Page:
After all our contextualising, we return to Hou Hsiao-hsien films proper, focussing on the masterpiece that is a City of Sadness. We are able now to discuss not only what the film feels like to watch or what it is about in formal terms but can now add various kinds of contexts: historical, political, social, aesthetic, industrial, and even how our own personal histories find echo in the film and how those echoes add a layer of insight and understanding into the film and perhaps also into ourselves. It makes for a rich but still — as is proper with all great works — initial and tentative discussion.
We continue with our discussion of Edward Yang films in relation to Hou Hsiao-hsien’s work. We discuss the film in relation to Postmodernism, Existentialism, contingency, nausea, chance. We note that Fredric Jameson wrote on Sartre, Postmodernism, and this film. We discuss, Yang’s characteristic visuals, his distinctive way of filming, narrating, and style of characterisation; a kind of mosaic sights, sounds, scenes which the viewer is left to piece together. We continue to be entranced.
Richard and I discuss our admiration of Edward Yang’s Taipei Story. It’s connection to Hou Hsiao-hsien, who stars and co-wrote the screenplay. It’s a mosaic of a film in which a relationship between two people, childhood sweethearts who care for each other, falls apart and as it does so we get to see stories of a people and of a city in transition in a country situated within two imperial cultures, Japanese and American, with mainland China always hovering on the background. It’s a beautiful film, with really striking, original and beautiful imagery: Yang’s flat face-on camera, uses of screens, reflections, the city always ever present in what is ultimately a chamber piece focussing on a couple and their immediate relations, the couple caught between a longed for past (on his part) and an uncertain future in hers. A truly great film.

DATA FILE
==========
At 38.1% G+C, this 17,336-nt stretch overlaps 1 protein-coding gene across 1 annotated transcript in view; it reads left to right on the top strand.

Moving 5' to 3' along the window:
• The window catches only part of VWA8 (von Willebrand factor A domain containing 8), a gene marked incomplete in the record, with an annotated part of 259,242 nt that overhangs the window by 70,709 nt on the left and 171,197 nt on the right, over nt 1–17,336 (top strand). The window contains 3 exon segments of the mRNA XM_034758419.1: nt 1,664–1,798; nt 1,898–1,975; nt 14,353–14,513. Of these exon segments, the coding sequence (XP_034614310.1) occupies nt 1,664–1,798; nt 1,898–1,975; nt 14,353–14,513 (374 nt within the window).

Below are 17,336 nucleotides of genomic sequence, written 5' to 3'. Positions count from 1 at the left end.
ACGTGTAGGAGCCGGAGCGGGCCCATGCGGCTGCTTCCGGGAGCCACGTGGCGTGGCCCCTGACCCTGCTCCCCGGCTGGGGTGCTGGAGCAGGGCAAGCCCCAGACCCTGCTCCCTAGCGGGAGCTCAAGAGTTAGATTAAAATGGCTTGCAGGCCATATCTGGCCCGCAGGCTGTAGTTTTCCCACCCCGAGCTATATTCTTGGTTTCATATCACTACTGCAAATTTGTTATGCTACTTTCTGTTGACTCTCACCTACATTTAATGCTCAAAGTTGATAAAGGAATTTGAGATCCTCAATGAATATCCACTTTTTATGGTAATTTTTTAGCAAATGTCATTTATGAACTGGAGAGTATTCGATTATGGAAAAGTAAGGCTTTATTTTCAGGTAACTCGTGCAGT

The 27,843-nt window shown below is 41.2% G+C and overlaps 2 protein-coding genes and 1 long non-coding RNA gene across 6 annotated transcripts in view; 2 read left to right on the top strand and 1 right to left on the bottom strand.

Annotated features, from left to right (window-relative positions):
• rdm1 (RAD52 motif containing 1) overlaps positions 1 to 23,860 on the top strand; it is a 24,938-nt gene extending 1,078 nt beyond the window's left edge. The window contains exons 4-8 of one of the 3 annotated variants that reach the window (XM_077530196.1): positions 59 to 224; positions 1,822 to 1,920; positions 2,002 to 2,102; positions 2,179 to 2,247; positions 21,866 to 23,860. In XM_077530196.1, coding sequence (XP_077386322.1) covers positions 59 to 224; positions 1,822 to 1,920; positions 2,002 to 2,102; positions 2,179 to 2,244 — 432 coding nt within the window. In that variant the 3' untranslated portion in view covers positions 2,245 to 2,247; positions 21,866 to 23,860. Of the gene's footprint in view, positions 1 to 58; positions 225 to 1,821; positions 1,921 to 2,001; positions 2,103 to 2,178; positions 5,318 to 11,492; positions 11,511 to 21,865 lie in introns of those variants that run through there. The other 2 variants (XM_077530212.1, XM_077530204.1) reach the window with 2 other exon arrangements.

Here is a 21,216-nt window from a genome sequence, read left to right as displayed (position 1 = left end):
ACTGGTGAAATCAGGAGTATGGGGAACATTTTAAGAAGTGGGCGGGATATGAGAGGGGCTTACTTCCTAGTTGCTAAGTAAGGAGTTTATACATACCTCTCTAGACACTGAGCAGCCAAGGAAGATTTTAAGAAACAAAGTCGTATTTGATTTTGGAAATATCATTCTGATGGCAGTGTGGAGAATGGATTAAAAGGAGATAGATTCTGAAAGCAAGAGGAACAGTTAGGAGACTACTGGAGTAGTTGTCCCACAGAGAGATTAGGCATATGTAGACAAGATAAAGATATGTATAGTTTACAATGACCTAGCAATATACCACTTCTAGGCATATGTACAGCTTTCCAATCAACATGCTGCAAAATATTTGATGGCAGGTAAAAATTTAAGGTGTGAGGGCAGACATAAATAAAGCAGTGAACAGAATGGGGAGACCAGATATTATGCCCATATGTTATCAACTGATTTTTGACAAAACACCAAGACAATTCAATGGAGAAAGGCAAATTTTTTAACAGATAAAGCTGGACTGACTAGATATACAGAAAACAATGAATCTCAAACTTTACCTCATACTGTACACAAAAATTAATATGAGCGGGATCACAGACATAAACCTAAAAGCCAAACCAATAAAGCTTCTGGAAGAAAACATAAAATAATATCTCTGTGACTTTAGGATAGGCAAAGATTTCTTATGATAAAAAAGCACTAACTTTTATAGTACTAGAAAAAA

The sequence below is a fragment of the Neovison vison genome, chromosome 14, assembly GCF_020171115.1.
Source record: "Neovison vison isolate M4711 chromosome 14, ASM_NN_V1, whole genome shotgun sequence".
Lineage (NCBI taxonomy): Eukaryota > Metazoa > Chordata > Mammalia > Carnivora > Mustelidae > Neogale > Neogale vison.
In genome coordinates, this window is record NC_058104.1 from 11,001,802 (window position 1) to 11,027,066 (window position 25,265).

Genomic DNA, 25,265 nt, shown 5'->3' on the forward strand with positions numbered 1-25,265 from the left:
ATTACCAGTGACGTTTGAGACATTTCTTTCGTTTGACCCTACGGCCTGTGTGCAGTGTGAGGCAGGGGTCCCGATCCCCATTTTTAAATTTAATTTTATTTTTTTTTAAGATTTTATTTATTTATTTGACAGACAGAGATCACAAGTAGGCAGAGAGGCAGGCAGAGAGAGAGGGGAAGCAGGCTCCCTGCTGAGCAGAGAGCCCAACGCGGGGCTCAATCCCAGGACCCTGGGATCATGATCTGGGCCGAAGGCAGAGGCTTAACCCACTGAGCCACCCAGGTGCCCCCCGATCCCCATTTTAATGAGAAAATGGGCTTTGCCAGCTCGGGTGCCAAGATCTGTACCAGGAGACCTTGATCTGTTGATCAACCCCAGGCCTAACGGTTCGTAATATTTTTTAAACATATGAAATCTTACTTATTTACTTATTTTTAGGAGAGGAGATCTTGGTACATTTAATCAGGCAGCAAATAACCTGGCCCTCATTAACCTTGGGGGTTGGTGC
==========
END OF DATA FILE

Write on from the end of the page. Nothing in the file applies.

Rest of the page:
Reflected on screens. Also see other images below:
clip of Pepsi imagery:
Yang & Hockney
Richard also recommends this article:
This is a great article although it ignores the Hokkien-language films! This artistic conservatism was partly the result of the Kuomintang government’s thirty-eight-year imposition of martial law, and while the New Taiwan Cinema did not become explicitly political until the late eighties, when the law was lifted, Yang’s and Hou’s early films were among the first to depict Taiwan as a place with a burgeoning sense of its own social and historical integrity, independent of a mainland China that had long considered it a mere repository.
A discussion of FLOWERS OF TAIPEI, a documentary on Taiwan New Cinema. José saw it twice; the first time finding it interesting but almost instantly forgettable; the second time it incensed him, seeming an attempt to get a production to pay for a director’s networking opportunities rather than a work that actually illuminates what Taiwan New Cinema might be; its history, contexts, development. We do get to see it’s impact on major names from East Asia. Richard is as always the voice of reason. The podcast can be listened to below: